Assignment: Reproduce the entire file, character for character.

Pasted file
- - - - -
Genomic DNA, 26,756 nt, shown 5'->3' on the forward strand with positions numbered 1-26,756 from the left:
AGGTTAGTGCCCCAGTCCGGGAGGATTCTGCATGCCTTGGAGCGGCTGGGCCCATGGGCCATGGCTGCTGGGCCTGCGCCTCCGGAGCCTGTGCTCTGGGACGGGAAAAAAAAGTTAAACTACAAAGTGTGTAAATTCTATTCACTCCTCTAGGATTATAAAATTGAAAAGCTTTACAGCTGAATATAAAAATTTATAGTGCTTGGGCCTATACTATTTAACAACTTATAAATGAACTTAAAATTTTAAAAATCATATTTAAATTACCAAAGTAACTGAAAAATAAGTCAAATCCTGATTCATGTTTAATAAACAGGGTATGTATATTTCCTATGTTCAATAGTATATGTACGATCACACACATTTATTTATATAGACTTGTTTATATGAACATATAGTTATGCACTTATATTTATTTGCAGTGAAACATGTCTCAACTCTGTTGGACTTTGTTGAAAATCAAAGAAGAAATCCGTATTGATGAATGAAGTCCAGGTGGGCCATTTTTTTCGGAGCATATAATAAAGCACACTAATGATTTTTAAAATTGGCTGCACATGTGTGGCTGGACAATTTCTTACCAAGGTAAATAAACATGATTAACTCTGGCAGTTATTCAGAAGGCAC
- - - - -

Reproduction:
Genomic DNA, 26,756 nt, shown 5'->3' on the forward strand with positions numbered 1-26,756 from the left:
AGGTTAGTGCCCCAGTCCGGGAGGATTCTGCATGCCTTGGAGCGGCTGGGCCCATGGGCCATGGCTGCTGGGCCTGCGCCTCCGGAGCCTGTGCTCTGGGACGGGAAAAAAAAGTTAAACTACAAAGTGTGTAAATTCTATTCACTCCTCTAGGATTATAAAATTGAAAAGCTTTACAGCTGAATATAAAAATTTATAGTGCTTGGGCCTATACTATTTAACAACTTATAAATGAACTTAAAATTTTAAAAATCATATTTAAATTACCAAAGTAACTGAAAAATAAGTCAAATCCTGATTCATGTTTAATAAACAGGGTATGTATATTTCCTATGTTCAATAGTATATGTACGATCACACACATTTATTTATATAGACTTGTTTATATGAACATATAGTTATGCACTTATATTTATTTGCAGTGAAACATGTCTCAACTCTGTTGGACTTTGTTGAAAATCAAAGAAGAAATCCGTATTGATGAATGAAGTCCAGGTGGGCCATTTTTTTCGGAGCATATAATAAAGCACACTAATGATTTTTAAAATTGGCTGCACATGTGTGGCTGGACAATTTCTTACCAAGGTAAATAAACATGATTAACTCTGGCAGTTATTCAGAAGGCAC